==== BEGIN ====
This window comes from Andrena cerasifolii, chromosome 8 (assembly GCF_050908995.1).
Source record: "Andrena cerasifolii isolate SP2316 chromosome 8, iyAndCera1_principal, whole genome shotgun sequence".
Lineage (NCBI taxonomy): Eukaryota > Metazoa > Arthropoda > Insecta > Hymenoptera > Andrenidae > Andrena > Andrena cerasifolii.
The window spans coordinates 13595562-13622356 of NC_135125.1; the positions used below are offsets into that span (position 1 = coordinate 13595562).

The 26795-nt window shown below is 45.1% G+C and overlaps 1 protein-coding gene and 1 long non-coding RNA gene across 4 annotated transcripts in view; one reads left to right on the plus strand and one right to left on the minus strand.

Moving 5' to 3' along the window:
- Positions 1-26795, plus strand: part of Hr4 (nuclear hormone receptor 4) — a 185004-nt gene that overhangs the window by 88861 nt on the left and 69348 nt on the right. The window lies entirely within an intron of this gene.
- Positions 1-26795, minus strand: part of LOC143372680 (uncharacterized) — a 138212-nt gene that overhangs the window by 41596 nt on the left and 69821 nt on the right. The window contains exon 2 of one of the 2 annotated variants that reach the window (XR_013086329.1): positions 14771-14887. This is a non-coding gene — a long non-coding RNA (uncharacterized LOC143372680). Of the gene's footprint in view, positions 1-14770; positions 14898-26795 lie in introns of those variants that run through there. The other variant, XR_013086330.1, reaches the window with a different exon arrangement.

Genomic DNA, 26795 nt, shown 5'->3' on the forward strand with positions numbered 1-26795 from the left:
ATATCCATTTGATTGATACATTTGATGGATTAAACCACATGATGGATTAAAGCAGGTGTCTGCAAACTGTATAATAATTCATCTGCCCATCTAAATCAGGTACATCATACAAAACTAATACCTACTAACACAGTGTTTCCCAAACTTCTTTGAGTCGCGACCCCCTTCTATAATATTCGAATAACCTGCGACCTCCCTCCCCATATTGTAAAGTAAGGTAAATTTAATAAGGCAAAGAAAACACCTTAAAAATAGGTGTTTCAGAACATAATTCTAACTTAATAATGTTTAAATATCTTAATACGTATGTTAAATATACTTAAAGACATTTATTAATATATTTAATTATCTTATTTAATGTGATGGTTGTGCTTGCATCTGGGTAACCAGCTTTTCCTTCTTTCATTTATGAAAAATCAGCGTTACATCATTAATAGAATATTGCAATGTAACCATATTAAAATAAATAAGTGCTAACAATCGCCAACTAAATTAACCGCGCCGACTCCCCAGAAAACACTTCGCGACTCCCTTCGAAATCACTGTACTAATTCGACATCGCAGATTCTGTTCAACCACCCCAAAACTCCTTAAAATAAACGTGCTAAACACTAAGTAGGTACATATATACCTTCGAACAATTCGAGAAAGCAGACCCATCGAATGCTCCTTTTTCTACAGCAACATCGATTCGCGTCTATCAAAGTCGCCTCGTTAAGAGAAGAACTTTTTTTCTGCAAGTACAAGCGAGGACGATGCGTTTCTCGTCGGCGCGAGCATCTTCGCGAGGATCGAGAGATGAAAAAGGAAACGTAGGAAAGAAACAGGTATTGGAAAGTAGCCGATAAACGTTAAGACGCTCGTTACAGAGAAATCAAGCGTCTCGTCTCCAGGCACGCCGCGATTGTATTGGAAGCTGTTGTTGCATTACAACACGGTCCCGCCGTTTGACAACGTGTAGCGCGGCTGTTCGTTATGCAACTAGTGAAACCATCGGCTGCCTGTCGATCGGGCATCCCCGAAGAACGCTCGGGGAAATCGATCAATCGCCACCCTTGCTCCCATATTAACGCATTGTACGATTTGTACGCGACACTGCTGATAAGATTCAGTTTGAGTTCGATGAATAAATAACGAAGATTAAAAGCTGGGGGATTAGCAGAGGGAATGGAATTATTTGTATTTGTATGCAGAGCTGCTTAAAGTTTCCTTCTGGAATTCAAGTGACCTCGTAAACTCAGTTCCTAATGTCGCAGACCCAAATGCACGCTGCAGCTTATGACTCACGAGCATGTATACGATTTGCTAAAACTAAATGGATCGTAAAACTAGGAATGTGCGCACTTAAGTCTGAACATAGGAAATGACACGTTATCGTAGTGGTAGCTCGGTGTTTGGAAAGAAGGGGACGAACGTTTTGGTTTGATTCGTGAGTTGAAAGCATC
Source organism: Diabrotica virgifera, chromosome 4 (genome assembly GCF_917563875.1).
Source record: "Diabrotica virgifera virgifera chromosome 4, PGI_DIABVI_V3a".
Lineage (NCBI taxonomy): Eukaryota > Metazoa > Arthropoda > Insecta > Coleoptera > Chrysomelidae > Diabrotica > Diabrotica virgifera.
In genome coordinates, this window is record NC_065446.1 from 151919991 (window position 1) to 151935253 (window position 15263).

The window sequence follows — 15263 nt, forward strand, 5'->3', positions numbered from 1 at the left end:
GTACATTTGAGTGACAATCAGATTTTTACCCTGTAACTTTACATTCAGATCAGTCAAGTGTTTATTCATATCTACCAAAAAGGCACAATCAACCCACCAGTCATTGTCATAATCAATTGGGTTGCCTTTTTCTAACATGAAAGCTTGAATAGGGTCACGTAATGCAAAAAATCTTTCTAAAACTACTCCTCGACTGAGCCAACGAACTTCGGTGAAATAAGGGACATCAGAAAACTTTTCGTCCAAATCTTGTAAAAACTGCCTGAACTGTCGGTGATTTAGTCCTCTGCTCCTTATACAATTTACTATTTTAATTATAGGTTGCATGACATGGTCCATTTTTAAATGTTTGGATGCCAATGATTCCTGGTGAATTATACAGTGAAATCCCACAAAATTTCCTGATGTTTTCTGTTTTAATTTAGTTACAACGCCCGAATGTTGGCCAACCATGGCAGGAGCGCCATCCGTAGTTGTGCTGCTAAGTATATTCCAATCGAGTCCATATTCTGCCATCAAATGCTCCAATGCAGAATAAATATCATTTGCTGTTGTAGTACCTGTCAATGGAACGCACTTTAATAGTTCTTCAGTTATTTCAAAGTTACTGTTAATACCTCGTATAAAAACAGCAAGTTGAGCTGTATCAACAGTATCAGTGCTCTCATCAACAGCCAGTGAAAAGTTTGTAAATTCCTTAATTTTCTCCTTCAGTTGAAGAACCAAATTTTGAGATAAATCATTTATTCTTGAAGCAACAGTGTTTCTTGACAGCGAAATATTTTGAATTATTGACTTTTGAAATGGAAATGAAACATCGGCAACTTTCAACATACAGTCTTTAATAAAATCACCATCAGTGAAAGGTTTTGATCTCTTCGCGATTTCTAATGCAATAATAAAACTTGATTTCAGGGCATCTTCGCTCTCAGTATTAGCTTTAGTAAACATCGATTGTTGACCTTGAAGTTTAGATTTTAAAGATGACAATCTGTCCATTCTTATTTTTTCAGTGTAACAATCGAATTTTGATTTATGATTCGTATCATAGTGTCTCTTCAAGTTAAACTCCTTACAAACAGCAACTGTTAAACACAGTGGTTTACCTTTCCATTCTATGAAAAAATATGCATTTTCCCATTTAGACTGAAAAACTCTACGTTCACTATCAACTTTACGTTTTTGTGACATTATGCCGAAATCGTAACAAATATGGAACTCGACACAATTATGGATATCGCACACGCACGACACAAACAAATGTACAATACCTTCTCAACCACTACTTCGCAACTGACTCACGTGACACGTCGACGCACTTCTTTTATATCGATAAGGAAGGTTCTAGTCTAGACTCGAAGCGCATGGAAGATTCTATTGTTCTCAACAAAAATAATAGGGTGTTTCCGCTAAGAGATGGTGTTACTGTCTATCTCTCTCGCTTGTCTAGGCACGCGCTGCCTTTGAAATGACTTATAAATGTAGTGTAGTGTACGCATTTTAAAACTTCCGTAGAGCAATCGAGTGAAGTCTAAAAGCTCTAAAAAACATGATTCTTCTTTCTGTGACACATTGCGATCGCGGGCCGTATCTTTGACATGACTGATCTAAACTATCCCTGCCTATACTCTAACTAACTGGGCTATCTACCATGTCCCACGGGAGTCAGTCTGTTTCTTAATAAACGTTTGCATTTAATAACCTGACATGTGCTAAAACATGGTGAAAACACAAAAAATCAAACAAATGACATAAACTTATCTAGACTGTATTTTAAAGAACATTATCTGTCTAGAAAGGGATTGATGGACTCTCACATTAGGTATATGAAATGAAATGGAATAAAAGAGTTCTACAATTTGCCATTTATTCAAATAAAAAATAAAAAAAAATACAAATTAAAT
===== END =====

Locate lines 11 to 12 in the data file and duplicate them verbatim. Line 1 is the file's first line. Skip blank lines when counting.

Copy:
Source organism: Diabrotica virgifera, chromosome 4 (genome assembly GCF_917563875.1).
Source record: "Diabrotica virgifera virgifera chromosome 4, PGI_DIABVI_V3a".